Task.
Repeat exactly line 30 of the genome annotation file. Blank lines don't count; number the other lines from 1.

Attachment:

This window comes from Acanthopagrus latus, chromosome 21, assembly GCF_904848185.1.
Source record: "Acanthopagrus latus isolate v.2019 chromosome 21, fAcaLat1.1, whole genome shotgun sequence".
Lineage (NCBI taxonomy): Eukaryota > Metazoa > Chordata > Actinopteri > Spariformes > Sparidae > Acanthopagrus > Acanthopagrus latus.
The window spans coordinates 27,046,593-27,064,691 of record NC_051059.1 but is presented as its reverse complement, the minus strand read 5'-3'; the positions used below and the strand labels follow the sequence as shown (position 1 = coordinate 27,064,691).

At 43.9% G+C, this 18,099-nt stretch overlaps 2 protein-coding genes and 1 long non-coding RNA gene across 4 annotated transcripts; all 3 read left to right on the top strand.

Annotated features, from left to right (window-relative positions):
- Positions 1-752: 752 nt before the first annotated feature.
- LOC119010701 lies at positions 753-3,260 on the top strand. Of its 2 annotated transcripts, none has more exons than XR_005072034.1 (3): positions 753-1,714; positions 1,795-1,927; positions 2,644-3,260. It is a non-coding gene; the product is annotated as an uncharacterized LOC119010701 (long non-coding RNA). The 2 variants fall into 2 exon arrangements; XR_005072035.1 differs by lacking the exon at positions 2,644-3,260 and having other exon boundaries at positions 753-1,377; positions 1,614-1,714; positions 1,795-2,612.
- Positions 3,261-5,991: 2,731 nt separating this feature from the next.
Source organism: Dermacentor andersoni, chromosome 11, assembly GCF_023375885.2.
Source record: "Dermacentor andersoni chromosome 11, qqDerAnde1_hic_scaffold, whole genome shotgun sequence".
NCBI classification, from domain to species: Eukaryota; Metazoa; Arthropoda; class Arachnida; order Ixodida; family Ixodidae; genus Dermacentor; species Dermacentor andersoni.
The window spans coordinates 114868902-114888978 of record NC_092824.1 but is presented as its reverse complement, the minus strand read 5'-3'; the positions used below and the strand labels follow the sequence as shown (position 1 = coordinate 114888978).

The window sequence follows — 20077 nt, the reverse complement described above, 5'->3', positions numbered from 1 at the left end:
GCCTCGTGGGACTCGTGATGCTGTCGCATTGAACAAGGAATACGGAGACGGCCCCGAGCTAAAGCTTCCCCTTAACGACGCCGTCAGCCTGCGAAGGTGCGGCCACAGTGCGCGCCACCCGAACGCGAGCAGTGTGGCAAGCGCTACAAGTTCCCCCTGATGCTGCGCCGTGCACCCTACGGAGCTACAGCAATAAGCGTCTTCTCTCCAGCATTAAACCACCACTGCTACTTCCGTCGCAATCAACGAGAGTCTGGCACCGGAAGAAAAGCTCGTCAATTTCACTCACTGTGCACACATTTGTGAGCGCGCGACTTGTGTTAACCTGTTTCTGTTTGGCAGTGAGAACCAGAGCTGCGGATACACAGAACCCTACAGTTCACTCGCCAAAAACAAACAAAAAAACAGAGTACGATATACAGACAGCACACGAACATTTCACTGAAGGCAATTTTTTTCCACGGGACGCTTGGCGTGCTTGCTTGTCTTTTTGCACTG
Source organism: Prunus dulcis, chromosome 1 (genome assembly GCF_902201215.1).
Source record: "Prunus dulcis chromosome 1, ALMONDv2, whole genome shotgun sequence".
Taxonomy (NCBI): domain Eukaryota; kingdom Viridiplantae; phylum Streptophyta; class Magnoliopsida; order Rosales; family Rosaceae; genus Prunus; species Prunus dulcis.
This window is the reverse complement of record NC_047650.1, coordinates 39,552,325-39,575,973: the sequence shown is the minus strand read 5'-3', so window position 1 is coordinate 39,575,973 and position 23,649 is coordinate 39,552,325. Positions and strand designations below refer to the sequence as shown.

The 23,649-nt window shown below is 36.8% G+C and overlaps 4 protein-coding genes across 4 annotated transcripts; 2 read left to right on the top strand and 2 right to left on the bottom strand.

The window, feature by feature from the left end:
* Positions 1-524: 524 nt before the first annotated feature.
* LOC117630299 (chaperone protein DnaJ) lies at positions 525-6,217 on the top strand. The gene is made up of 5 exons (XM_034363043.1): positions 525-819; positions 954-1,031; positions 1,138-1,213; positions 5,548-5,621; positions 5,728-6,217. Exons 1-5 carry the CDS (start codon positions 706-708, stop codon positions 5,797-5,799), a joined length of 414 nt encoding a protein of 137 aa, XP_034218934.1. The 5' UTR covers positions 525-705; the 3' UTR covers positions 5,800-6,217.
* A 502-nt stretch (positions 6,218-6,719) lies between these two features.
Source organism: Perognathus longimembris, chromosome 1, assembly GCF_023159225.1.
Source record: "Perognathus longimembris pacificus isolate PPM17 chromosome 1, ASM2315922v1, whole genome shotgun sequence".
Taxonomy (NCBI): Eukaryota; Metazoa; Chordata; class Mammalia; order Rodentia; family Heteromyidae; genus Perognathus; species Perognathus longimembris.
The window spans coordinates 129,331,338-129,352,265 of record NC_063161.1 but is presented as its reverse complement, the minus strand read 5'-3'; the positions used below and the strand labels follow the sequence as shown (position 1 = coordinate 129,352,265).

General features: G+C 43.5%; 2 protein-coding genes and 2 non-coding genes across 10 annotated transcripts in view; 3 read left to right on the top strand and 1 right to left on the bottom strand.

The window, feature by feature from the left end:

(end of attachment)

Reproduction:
The window, feature by feature from the left end: